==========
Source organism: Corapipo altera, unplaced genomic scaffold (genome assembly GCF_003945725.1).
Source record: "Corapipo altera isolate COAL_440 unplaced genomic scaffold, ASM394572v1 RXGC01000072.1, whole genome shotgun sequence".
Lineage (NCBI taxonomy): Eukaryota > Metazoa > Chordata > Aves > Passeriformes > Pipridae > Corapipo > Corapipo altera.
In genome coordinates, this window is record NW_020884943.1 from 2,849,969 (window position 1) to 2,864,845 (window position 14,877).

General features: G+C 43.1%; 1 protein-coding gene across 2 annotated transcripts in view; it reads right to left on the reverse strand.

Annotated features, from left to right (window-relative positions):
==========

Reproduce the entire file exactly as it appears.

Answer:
Source organism: Corapipo altera, unplaced genomic scaffold (genome assembly GCF_003945725.1).
Source record: "Corapipo altera isolate COAL_440 unplaced genomic scaffold, ASM394572v1 RXGC01000072.1, whole genome shotgun sequence".
Lineage (NCBI taxonomy): Eukaryota > Metazoa > Chordata > Aves > Passeriformes > Pipridae > Corapipo > Corapipo altera.
In genome coordinates, this window is record NW_020884943.1 from 2,849,969 (window position 1) to 2,864,845 (window position 14,877).

General features: G+C 43.1%; 1 protein-coding gene across 2 annotated transcripts in view; it reads right to left on the reverse strand.

Annotated features, from left to right (window-relative positions):